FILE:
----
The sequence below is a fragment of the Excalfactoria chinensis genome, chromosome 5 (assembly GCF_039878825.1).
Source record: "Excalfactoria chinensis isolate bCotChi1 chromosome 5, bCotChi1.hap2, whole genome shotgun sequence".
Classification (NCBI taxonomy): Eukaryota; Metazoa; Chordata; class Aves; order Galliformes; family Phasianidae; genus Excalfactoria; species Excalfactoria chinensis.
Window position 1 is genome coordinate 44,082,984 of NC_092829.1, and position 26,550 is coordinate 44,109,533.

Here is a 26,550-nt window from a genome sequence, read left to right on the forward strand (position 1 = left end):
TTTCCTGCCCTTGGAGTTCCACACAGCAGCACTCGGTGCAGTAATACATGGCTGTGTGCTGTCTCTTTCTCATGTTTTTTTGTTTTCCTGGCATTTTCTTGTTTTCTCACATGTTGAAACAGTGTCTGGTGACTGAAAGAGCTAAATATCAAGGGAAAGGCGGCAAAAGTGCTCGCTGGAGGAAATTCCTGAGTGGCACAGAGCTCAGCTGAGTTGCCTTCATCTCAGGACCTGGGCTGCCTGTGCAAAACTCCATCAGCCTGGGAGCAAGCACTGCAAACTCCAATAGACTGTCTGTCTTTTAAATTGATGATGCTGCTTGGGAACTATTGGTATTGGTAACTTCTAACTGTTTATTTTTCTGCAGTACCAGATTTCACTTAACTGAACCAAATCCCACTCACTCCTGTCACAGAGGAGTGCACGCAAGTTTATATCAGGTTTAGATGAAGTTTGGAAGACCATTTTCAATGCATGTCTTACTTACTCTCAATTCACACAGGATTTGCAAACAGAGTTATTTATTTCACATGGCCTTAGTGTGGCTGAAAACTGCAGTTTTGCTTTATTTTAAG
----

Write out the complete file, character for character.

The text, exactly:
The sequence below is a fragment of the Excalfactoria chinensis genome, chromosome 5 (assembly GCF_039878825.1).
Source record: "Excalfactoria chinensis isolate bCotChi1 chromosome 5, bCotChi1.hap2, whole genome shotgun sequence".
Classification (NCBI taxonomy): Eukaryota; Metazoa; Chordata; class Aves; order Galliformes; family Phasianidae; genus Excalfactoria; species Excalfactoria chinensis.
Window position 1 is genome coordinate 44,082,984 of NC_092829.1, and position 26,550 is coordinate 44,109,533.

Here is a 26,550-nt window from a genome sequence, read left to right on the forward strand (position 1 = left end):
TTTCCTGCCCTTGGAGTTCCACACAGCAGCACTCGGTGCAGTAATACATGGCTGTGTGCTGTCTCTTTCTCATGTTTTTTTGTTTTCCTGGCATTTTCTTGTTTTCTCACATGTTGAAACAGTGTCTGGTGACTGAAAGAGCTAAATATCAAGGGAAAGGCGGCAAAAGTGCTCGCTGGAGGAAATTCCTGAGTGGCACAGAGCTCAGCTGAGTTGCCTTCATCTCAGGACCTGGGCTGCCTGTGCAAAACTCCATCAGCCTGGGAGCAAGCACTGCAAACTCCAATAGACTGTCTGTCTTTTAAATTGATGATGCTGCTTGGGAACTATTGGTATTGGTAACTTCTAACTGTTTATTTTTCTGCAGTACCAGATTTCACTTAACTGAACCAAATCCCACTCACTCCTGTCACAGAGGAGTGCACGCAAGTTTATATCAGGTTTAGATGAAGTTTGGAAGACCATTTTCAATGCATGTCTTACTTACTCTCAATTCACACAGGATTTGCAAACAGAGTTATTTATTTCACATGGCCTTAGTGTGGCTGAAAACTGCAGTTTTGCTTTATTTTAAG